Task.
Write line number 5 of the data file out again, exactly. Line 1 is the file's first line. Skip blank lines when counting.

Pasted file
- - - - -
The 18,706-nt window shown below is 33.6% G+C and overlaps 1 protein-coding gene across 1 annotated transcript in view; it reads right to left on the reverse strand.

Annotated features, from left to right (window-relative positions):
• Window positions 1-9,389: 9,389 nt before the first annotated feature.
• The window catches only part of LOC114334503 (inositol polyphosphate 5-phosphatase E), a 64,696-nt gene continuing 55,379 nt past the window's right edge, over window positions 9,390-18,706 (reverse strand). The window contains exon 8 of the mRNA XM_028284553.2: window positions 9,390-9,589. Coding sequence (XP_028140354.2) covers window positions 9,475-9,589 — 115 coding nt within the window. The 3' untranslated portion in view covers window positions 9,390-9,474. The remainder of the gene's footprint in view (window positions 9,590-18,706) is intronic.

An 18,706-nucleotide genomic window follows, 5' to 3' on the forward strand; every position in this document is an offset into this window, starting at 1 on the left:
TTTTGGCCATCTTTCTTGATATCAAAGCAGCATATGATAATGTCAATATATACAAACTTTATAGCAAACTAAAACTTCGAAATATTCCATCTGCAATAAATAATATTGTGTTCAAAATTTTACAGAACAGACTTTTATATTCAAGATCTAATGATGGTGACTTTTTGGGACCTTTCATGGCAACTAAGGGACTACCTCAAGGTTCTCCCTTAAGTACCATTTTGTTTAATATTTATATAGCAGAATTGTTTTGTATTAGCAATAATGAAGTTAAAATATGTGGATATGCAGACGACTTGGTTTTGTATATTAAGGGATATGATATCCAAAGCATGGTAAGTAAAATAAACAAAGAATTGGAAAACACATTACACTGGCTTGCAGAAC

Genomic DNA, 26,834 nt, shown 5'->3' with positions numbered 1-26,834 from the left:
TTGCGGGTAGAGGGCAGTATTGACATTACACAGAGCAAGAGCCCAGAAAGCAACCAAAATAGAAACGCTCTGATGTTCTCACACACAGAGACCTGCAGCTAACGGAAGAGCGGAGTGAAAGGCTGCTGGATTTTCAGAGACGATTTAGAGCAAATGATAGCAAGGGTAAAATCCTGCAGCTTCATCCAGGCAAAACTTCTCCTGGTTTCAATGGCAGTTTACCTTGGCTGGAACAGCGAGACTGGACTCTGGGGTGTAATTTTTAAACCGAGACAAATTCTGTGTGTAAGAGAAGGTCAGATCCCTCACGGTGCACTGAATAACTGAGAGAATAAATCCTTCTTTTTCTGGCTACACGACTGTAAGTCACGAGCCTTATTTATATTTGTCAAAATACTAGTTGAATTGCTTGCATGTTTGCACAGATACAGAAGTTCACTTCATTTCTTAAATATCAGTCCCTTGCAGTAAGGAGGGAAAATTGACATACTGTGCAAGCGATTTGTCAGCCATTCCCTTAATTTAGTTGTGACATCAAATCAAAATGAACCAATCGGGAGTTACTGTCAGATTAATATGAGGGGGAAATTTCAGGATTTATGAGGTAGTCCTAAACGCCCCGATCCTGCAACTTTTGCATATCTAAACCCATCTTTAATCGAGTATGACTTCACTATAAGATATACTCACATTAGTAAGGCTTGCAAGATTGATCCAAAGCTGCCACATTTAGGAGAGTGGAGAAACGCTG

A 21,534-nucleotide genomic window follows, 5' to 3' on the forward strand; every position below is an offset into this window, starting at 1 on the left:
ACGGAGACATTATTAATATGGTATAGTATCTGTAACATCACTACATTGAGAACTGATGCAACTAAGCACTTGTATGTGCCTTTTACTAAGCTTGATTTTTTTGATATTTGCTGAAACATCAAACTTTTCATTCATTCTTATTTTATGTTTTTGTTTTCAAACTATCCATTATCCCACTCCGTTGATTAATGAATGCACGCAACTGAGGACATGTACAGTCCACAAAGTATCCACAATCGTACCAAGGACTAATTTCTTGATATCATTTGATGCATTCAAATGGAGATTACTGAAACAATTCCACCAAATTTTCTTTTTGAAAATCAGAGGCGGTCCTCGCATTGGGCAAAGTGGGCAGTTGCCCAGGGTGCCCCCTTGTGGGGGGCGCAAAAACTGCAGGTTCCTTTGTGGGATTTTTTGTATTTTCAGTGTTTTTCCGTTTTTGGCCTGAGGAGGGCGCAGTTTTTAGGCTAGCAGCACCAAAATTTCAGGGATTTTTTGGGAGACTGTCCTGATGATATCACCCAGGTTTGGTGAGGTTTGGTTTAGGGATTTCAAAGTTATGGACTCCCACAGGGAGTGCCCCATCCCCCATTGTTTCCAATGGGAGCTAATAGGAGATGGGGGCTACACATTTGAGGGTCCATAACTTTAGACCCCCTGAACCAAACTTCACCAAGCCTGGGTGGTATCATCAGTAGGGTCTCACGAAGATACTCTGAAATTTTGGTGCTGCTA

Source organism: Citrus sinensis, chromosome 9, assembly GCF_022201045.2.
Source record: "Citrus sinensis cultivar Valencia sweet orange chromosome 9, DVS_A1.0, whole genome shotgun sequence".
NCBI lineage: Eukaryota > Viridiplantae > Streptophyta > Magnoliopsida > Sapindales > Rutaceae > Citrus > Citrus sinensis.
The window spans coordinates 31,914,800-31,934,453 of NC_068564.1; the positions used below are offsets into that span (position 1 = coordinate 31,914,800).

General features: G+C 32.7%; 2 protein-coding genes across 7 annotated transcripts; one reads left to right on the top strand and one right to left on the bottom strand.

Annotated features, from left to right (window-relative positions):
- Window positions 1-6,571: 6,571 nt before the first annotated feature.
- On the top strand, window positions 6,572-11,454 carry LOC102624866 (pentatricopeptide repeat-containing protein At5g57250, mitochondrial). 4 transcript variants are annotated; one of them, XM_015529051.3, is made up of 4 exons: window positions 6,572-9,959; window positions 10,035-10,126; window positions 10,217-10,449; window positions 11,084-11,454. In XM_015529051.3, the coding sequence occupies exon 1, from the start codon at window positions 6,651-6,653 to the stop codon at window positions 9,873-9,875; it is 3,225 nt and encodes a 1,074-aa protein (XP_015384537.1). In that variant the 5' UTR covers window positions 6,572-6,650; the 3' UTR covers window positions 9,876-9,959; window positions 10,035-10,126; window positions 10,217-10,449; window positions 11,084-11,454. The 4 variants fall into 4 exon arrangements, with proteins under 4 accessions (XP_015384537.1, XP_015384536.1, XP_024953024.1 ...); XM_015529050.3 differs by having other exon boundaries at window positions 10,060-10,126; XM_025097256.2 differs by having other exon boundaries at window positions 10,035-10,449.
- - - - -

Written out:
An 18,706-nucleotide genomic window follows, 5' to 3' on the forward strand; every position in this document is an offset into this window, starting at 1 on the left: